Wednesday, Jul. 17, 2019

Anti-Immigration Sentiments in Early Marin

By Robert L. Harrison · January 25, 2019

China Camp, Marin County, 1887 <span>&copy; Anne T. Kent Room </span>

China Camp, Marin County, 1887


Chinese gardner employed by the Kent Family at their home place in Kentfield, c.1920 <span>&copy; Anne T. Kent Room </span> Chinese kitchen staff employed by the Kent Family, c.1920 <span>&copy; Anne T. Kent Room </span> Chinese man in San Rafael, c.1909 <span>&copy; Anne T. Kent Room </span>

Immigration has always been intimately linked with American history.  Through the years, an American society has emerged shaped in large part by the multitude of cultures brought here by millions of immigrants.

 In the 17th, 18th and early 19th centuries it was primarily immigrants from Europe that colonized America.  There was some limited immigration from Asia, but these new arrivals tended to remain in the eastern part of the country.  A small number of Chinese are believed to have settled in California while it was still under Mexican rule.

 America’s initial contact with China after the Revolutionary War was through transpacific trade.  Vessels made the long trip from Canton (Guangzhou), around Cape Horn to New England.   The Chinese on these ships were primarily merchants and sailors who most often chose not to settle permanently in the new land.  In 1848 it was estimated there were 325 Chinese Americans.

 Following the discovery of gold, Chinese immigration to California grew rapidly.  While just 450 Chinese arrived in 1850 that number grew quickly to more than 20,000 in 1852.  By 1880 there were over 80,000 people of Chinese origin in California, nearly 10% of the State’s 865,000 population.

 Similar to most newcomers, only a few Chinese found great riches in the gold fields. However, many of them chose to stay in California and added their skills to the labor force. Chinese laborers, it should be noted, became a crucial component in building the transcontinental railroad.  The Central Pacific Railroad employed over 10,000 Chinese.

 With the completion of the railroad, thousands of Chinese competed with the white labor force for increasingly scarce jobs.  The depression of 1873 and rapidly growing Asian immigration intensified anti-Chinese sentiment in California.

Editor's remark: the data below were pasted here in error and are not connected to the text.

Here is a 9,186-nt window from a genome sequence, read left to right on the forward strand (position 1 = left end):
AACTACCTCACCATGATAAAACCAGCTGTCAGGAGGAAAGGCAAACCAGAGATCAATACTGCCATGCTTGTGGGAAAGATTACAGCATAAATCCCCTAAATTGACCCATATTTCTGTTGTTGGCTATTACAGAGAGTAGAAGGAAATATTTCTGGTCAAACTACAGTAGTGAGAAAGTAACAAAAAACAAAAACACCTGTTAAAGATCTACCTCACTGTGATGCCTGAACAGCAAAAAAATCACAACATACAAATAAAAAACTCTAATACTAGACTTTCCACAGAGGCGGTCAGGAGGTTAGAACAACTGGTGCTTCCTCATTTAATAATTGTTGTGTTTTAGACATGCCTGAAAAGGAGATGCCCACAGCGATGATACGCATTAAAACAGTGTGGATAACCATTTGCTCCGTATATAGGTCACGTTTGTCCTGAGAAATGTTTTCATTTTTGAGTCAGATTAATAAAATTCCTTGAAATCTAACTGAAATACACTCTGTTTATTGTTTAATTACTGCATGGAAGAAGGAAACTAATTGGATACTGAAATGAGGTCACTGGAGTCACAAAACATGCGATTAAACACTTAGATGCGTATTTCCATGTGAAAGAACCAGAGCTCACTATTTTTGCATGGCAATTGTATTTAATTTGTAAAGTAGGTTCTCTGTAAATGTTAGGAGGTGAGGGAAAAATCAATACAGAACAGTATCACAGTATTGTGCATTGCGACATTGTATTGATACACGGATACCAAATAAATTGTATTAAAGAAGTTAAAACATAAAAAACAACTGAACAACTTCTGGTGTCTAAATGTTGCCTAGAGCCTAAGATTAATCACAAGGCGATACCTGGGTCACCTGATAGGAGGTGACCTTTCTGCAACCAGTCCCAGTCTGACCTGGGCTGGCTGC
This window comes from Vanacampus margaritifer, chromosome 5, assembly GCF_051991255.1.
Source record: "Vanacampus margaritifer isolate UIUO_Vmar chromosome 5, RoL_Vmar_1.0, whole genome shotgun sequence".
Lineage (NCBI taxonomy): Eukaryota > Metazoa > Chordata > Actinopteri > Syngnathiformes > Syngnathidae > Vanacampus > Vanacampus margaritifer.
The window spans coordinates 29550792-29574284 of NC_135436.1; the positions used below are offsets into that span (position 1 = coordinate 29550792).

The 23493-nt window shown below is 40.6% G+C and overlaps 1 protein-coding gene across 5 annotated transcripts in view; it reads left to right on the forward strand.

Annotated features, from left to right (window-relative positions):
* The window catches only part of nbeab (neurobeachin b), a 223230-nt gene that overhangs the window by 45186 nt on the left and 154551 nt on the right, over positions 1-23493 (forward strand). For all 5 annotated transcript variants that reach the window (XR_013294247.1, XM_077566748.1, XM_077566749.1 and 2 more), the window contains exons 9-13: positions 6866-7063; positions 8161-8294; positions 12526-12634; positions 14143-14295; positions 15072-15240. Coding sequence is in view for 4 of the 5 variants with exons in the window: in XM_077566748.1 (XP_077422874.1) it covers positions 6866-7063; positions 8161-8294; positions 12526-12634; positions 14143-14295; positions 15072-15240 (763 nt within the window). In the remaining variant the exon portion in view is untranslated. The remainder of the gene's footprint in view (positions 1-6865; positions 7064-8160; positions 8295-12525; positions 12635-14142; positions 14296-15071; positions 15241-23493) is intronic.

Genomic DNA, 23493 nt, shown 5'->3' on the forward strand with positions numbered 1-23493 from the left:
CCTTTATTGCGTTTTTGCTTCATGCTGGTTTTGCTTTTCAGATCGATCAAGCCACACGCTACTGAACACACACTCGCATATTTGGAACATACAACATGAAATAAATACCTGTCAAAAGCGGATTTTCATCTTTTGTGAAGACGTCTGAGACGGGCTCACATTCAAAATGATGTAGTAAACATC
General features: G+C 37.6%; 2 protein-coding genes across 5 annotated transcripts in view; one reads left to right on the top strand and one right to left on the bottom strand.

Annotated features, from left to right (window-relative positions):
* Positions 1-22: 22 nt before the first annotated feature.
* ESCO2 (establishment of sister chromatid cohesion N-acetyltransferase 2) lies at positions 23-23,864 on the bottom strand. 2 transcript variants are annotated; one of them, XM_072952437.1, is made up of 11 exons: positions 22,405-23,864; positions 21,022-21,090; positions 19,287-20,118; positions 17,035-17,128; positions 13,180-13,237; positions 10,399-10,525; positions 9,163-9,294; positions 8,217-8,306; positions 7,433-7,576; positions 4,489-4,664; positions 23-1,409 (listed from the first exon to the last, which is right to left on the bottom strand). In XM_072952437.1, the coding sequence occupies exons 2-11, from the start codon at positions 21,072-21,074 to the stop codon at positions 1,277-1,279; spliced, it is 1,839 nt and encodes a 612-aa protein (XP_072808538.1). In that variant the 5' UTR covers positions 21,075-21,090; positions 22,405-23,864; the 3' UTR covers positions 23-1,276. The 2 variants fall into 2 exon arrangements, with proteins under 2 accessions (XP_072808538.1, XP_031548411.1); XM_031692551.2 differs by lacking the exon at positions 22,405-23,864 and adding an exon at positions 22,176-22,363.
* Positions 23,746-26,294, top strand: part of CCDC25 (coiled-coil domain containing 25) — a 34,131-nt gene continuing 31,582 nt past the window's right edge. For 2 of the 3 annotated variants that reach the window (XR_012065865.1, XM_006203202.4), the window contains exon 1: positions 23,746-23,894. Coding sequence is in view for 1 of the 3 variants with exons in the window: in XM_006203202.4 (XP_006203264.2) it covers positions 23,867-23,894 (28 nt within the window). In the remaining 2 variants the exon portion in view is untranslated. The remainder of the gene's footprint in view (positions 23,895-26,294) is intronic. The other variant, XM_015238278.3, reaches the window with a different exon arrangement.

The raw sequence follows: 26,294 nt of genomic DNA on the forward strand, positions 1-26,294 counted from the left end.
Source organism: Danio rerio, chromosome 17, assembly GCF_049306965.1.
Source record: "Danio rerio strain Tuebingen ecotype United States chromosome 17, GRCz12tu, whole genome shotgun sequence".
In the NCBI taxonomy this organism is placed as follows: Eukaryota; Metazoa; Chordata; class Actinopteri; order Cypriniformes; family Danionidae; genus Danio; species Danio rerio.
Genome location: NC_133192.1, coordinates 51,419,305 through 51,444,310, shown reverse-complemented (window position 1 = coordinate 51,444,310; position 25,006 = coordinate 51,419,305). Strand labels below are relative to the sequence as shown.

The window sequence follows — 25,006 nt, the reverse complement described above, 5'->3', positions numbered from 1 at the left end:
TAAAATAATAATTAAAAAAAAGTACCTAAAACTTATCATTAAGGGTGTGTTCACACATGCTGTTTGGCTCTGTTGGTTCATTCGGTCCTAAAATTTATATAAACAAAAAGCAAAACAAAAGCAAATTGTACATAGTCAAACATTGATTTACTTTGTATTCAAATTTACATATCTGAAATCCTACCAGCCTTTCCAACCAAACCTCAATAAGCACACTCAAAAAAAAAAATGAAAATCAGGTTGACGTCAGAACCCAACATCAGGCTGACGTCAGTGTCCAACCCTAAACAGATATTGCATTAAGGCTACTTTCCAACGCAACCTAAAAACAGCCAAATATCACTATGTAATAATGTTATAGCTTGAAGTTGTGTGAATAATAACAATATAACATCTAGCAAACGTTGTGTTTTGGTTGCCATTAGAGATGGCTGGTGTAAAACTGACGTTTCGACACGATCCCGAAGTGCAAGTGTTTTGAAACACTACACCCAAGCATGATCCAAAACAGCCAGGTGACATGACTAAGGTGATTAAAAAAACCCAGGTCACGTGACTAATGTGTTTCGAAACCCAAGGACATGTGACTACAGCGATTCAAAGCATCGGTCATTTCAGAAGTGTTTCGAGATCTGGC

An editorial from the Sacramento Union reprinted in the October 14, 1871 Marin Journal offered this analysis of the immigration issue: “Demagogues have magnified it [Chinese immigration], and the unsophisticated have been made to believe and fear.” Following a presentation of several demographic statistics the editorial concluded “…the idea of this coast ever becoming a Chinese colony can scarcely be entertained by a rational being.”

 Some people at the time did preach moderation, but anti-Chinese feelings grew into a frenzy of hatred and fear.  In 1877 the Workingmen’s Party of California (WPC) was formed in San Francisco by an Irish immigrant named Denis Kearny.   Kearny warned of the “Yellow Peril”, vowed to fight the “Oriental Menace” and ended all his speeches with “And whatever happens, the Chinese must go.” 

 The WPC organized in Marin under the leadership of John F. O’Toole and James Fagan.  As reported in the August 8, 1978 Marin Journal, the object of a San Rafael WPC meeting “…was to protest against the employment of Chinamen on the Bolinas road, and to prevent, if possible, the further prosecution of the work, unless done by white labor.”  In response to a question of whether the Board of Supervisors could in a proposed contract limit the kind of labor employed, District Attorney Bowers indicated the Board was limited under law to award the work to the lowest bidder.  As reported in the Journal “A committee was appointed to wait upon the Supervisors…. The leading idea was to organize a force to drive off the Chinese.”